For the night of 19 December 2011
North Korea: Among the security measures now in effect are a closure of the border with China, a closure of all markets, and orders confining all North Koreans to their homes. Public safety officers patrolled streets and alleys in major cities to ensure compliance. North Korea also fired two short range ballistic missiles into the Sea of Japan in a show of force.
Comment: The reaction of North Koreans to the death of Kim Chong-il contrasts sharply with the outpouring of genuine grief at the passing of Kim Il-sung in 1994. Then the security forces could not restrain the public outpouring of grief.
Today, the grief obviously was staged for TV; streets were empty and patrolled. Few loved Kim Chong-il because he did little for North Koreans; was pretty much an introvert who went through the motions of leadership, but took care of his personal interests and hobbies and those of the Kim extended family. Through his guidance and orders in 17 years, he essentially destroyed the economy, except for the arms and arms export industry. His excesses and neglect of the country only seemed to bother him after his stroke in 2008. The population control measures suggest authorities were concerned about maintaining civil order, more than expressions of grief.
The first acts of the new leadership and the announcement of the funeral committee with the ordered list of names convey important messages to the North Korean populace about the style of the new order and about the important people in the new administration.
The timing of the missile launches represents a warning to outsiders and continues the belligerent style of the attacks against South Korea in 2010. Kim Jong-un and his handlers have sent the message that North Korea is belligerent and unafraid.
The order of the persons and positions listed in the funeral committee indicate a calculated effort to project that the succession is institutional, supported by key organs of government - President of the Supreme People's Assembly, Premier of the cabinet, the Chief of the General Staff of the Korean People's Army and the MInistry of the Peoples Armed Forces.
The two family guides for Kim Jong-un are his aunt Kim Kyong-hui and his uncle Chang Song-taek. They are listed 14th and 19th. The leadership has gone to some pains to obscure the indicators of a dynastic succession.
The regime appears to be in the hands of the top four leaders listed after Jong-un himself. Two of them are senior civilians in government positions, not party positions. The other two are Vice Marshals of the Korean People's Army. The subtext is that government and Army are working together, in their respective lanes. For now, party orthodoxy is not prominent.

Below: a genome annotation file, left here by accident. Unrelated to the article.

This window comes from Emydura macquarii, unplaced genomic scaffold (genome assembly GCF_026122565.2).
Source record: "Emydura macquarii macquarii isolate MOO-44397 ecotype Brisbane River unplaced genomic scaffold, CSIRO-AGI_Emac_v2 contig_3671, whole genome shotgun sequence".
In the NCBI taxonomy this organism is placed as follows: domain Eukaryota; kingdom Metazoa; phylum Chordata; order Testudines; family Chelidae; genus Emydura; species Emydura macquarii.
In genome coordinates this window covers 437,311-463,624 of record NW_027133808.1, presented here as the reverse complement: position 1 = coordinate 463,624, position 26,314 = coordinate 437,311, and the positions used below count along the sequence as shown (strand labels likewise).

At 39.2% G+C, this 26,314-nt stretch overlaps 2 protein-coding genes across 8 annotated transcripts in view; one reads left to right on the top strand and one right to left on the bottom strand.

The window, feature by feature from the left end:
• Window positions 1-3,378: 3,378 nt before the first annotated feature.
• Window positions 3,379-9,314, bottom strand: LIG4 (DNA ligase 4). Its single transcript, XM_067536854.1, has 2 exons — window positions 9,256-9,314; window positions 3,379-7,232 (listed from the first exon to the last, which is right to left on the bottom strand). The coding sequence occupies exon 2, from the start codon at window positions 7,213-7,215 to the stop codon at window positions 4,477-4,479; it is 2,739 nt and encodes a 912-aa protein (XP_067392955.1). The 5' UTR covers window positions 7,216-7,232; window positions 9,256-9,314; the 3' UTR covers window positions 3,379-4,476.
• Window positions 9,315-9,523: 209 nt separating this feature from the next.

The preliminary implication is that the leaders of the regime intend business as usual with a more aggressive style. There will be no policy statements until the New Year, but key indicators of style, tone and substance will be disclosed in the statement of national goals and priorities for 2012 in the annual New Year's essay published on 1 or 2 January. Readers should watch for mention of military goals relative to civilian goals. If civil development objectives, for example, are mentioned ahead of national security and military goals, that will be a positive sign.
The US Allies: The United States, Japan and South Korea agreed on the need to maintain stability after the death of North Korean leader Kim Chong-Il and called on North Korea to take action to show it is interested in denuclearization, Japanese Foreign Minister Koichiro Gemba said on 19 December after a meeting with U.S. Secretary of State Hillary Clinton in Washington. It is important to make sure Kim's death does not negatively affect the stability of the Korean peninsula, Gemba added.
Comment: Stability and denuclearization would appear to be minimalist, defensive goals for the Allies during a time of change and potentially great opportunity. Alternatives might include greater goodwill and normal relations between the Koreas; internal political reform and economic opening. The Chinese program of infrastructure investment and construction in North Korea and economic cooperation in joint ventures appears far sighted and better calibrated to achieve economic and, possibly, political progress that maintains stability, promotes growth and reduces North Korean dependency on international handouts.
Pakistan: For the record. President Zardari returned to Pakistan on 18 December.
Iraq: Update. The Shiite-dominated government issued an arrest warrant for Sunni vice president Tariq al-Hashimi, accusing him of running a personal death squad that assassinated security officials and government bureaucrats.
Iraqi television broadcast supposed confessions by three men, supposedly bodyguards for Hashimi, who admitted they planted bombs and fired on convoys conveying Iraqi officials.
Comment: Without the US military presence acting as referee among the factions and sects, the al Maliki government has no practical restraint for suppressing, even disenfranchising, the Sunni minority. Iraq has moved several more paces on the path towards violent internal instability.
Afghan special forces currently participate in nearly all nighttime raids, which remain the safest way to kill or capture insurgent leaders, the spokesman said. The raids account for less than 1 percent of civilian casualties, and no shots are fired in 85 percent of operations, he said.
Comment: President Karzai personally requested the US to halt night raids because they are a recruitment incentive for anti-government groups. The official statement about low civilian casualties misses Karzai's point that the raids undermine support for his administration and generate support for the Taliban.
End of NightWatch for 19 December.
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